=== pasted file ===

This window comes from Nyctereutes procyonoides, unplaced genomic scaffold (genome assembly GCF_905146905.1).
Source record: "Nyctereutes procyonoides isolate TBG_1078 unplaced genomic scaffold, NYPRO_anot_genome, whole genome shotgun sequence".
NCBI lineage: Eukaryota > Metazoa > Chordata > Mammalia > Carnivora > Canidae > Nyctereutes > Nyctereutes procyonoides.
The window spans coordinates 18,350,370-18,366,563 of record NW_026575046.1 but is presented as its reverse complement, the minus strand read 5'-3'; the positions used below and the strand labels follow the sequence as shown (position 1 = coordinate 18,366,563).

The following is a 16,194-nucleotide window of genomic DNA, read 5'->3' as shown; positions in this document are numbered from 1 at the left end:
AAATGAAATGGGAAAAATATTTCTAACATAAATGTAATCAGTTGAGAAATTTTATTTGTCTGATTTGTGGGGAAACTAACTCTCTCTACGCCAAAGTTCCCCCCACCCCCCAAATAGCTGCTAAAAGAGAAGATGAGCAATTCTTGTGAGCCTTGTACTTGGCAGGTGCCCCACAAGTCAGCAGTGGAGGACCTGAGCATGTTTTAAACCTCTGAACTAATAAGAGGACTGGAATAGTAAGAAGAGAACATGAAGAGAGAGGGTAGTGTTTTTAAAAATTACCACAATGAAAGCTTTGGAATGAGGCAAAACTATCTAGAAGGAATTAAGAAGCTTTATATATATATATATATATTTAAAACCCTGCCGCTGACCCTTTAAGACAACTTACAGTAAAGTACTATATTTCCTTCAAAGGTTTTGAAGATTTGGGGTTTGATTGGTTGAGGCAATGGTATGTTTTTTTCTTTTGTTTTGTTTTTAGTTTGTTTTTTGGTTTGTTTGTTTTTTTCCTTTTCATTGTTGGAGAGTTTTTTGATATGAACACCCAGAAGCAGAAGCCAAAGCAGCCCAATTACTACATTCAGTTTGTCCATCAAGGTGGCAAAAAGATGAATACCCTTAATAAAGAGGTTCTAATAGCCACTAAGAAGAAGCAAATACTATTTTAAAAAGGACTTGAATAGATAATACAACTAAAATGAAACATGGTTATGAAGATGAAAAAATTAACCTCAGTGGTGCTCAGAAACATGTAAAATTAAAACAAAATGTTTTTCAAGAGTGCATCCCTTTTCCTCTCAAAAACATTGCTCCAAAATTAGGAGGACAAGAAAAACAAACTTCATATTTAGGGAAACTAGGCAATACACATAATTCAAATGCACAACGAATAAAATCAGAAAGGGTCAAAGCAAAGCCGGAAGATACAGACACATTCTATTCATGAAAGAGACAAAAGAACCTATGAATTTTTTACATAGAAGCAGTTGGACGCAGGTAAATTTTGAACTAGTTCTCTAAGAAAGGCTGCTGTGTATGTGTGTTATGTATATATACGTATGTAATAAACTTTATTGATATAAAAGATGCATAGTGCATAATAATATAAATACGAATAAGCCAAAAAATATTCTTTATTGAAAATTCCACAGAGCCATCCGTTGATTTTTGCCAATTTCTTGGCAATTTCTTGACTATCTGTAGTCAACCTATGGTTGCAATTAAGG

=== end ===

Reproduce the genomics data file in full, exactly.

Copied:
This window comes from Nyctereutes procyonoides, unplaced genomic scaffold (genome assembly GCF_905146905.1).
Source record: "Nyctereutes procyonoides isolate TBG_1078 unplaced genomic scaffold, NYPRO_anot_genome, whole genome shotgun sequence".
NCBI lineage: Eukaryota > Metazoa > Chordata > Mammalia > Carnivora > Canidae > Nyctereutes > Nyctereutes procyonoides.
The window spans coordinates 18,350,370-18,366,563 of record NW_026575046.1 but is presented as its reverse complement, the minus strand read 5'-3'; the positions used below and the strand labels follow the sequence as shown (position 1 = coordinate 18,366,563).

The following is a 16,194-nucleotide window of genomic DNA, read 5'->3' as shown; positions in this document are numbered from 1 at the left end:
AAATGAAATGGGAAAAATATTTCTAACATAAATGTAATCAGTTGAGAAATTTTATTTGTCTGATTTGTGGGGAAACTAACTCTCTCTACGCCAAAGTTCCCCCCACCCCCCAAATAGCTGCTAAAAGAGAAGATGAGCAATTCTTGTGAGCCTTGTACTTGGCAGGTGCCCCACAAGTCAGCAGTGGAGGACCTGAGCATGTTTTAAACCTCTGAACTAATAAGAGGACTGGAATAGTAAGAAGAGAACATGAAGAGAGAGGGTAGTGTTTTTAAAAATTACCACAATGAAAGCTTTGGAATGAGGCAAAACTATCTAGAAGGAATTAAGAAGCTTTATATATATATATATATATTTAAAACCCTGCCGCTGACCCTTTAAGACAACTTACAGTAAAGTACTATATTTCCTTCAAAGGTTTTGAAGATTTGGGGTTTGATTGGTTGAGGCAATGGTATGTTTTTTTCTTTTGTTTTGTTTTTAGTTTGTTTTTTGGTTTGTTTGTTTTTTTCCTTTTCATTGTTGGAGAGTTTTTTGATATGAACACCCAGAAGCAGAAGCCAAAGCAGCCCAATTACTACATTCAGTTTGTCCATCAAGGTGGCAAAAAGATGAATACCCTTAATAAAGAGGTTCTAATAGCCACTAAGAAGAAGCAAATACTATTTTAAAAAGGACTTGAATAGATAATACAACTAAAATGAAACATGGTTATGAAGATGAAAAAATTAACCTCAGTGGTGCTCAGAAACATGTAAAATTAAAACAAAATGTTTTTCAAGAGTGCATCCCTTTTCCTCTCAAAAACATTGCTCCAAAATTAGGAGGACAAGAAAAACAAACTTCATATTTAGGGAAACTAGGCAATACACATAATTCAAATGCACAACGAATAAAATCAGAAAGGGTCAAAGCAAAGCCGGAAGATACAGACACATTCTATTCATGAAAGAGACAAAAGAACCTATGAATTTTTTACATAGAAGCAGTTGGACGCAGGTAAATTTTGAACTAGTTCTCTAAGAAAGGCTGCTGTGTATGTGTGTTATGTATATATACGTATGTAATAAACTTTATTGATATAAAAGATGCATAGTGCATAATAATATAAATACGAATAAGCCAAAAAATATTCTTTATTGAAAATTCCACAGAGCCATCCGTTGATTTTTGCCAATTTCTTGGCAATTTCTTGACTATCTGTAGTCAACCTATGGTTGCAATTAAGG